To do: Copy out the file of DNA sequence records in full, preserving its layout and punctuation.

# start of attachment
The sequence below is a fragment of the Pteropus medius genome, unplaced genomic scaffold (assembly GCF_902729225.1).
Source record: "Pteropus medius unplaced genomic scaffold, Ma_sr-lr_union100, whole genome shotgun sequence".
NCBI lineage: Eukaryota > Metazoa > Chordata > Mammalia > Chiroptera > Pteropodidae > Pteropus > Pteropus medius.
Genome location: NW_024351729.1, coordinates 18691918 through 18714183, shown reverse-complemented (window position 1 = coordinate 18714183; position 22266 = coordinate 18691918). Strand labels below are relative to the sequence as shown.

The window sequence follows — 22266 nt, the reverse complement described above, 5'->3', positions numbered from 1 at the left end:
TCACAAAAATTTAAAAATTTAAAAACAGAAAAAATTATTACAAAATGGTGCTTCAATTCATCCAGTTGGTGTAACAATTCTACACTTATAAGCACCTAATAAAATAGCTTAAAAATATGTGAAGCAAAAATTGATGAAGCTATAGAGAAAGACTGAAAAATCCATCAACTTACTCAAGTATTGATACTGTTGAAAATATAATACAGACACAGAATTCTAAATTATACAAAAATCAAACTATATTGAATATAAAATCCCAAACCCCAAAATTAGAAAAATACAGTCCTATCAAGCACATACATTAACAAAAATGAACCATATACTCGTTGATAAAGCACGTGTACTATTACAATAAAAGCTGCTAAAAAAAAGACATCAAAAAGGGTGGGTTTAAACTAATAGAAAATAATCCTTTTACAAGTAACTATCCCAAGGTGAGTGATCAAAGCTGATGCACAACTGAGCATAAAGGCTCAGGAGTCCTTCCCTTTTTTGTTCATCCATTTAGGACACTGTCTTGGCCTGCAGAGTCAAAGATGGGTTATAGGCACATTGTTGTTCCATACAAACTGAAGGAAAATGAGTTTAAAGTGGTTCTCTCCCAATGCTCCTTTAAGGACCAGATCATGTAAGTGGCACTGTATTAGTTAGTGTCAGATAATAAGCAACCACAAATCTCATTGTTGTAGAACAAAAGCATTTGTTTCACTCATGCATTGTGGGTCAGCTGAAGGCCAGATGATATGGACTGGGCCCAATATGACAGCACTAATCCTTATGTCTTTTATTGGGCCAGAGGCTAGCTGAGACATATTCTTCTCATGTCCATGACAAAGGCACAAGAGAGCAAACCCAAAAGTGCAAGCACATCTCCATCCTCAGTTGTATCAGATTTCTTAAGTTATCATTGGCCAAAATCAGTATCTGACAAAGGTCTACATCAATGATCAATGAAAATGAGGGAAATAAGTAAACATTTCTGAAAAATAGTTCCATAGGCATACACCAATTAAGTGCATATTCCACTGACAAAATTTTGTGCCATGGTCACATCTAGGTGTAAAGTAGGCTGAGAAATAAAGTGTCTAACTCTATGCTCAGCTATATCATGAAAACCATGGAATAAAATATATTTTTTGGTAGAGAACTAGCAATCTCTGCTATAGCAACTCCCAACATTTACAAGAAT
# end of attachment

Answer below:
The sequence below is a fragment of the Pteropus medius genome, unplaced genomic scaffold (assembly GCF_902729225.1).
Source record: "Pteropus medius unplaced genomic scaffold, Ma_sr-lr_union100, whole genome shotgun sequence".
NCBI lineage: Eukaryota > Metazoa > Chordata > Mammalia > Chiroptera > Pteropodidae > Pteropus > Pteropus medius.
Genome location: NW_024351729.1, coordinates 18691918 through 18714183, shown reverse-complemented (window position 1 = coordinate 18714183; position 22266 = coordinate 18691918). Strand labels below are relative to the sequence as shown.

The window sequence follows — 22266 nt, the reverse complement described above, 5'->3', positions numbered from 1 at the left end:
TCACAAAAATTTAAAAATTTAAAAACAGAAAAAATTATTACAAAATGGTGCTTCAATTCATCCAGTTGGTGTAACAATTCTACACTTATAAGCACCTAATAAAATAGCTTAAAAATATGTGAAGCAAAAATTGATGAAGCTATAGAGAAAGACTGAAAAATCCATCAACTTACTCAAGTATTGATACTGTTGAAAATATAATACAGACACAGAATTCTAAATTATACAAAAATCAAACTATATTGAATATAAAATCCCAAACCCCAAAATTAGAAAAATACAGTCCTATCAAGCACATACATTAACAAAAATGAACCATATACTCGTTGATAAAGCACGTGTACTATTACAATAAAAGCTGCTAAAAAAAAGACATCAAAAAGGGTGGGTTTAAACTAATAGAAAATAATCCTTTTACAAGTAACTATCCCAAGGTGAGTGATCAAAGCTGATGCACAACTGAGCATAAAGGCTCAGGAGTCCTTCCCTTTTTTGTTCATCCATTTAGGACACTGTCTTGGCCTGCAGAGTCAAAGATGGGTTATAGGCACATTGTTGTTCCATACAAACTGAAGGAAAATGAGTTTAAAGTGGTTCTCTCCCAATGCTCCTTTAAGGACCAGATCATGTAAGTGGCACTGTATTAGTTAGTGTCAGATAATAAGCAACCACAAATCTCATTGTTGTAGAACAAAAGCATTTGTTTCACTCATGCATTGTGGGTCAGCTGAAGGCCAGATGATATGGACTGGGCCCAATATGACAGCACTAATCCTTATGTCTTTTATTGGGCCAGAGGCTAGCTGAGACATATTCTTCTCATGTCCATGACAAAGGCACAAGAGAGCAAACCCAAAAGTGCAAGCACATCTCCATCCTCAGTTGTATCAGATTTCTTAAGTTATCATTGGCCAAAATCAGTATCTGACAAAGGTCTACATCAATGATCAATGAAAATGAGGGAAATAAGTAAACATTTCTGAAAAATAGTTCCATAGGCATACACCAATTAAGTGCATATTCCACTGACAAAATTTTGTGCCATGGTCACATCTAGGTGTAAAGTAGGCTGAGAAATAAAGTGTCTAACTCTATGCTCAGCTATATCATGAAAACCATGGAATAAAATATATTTTTTGGTAGAGAACTAGCAATCTCTGCTATAGCAACTCCCAACATTTACAAGAAT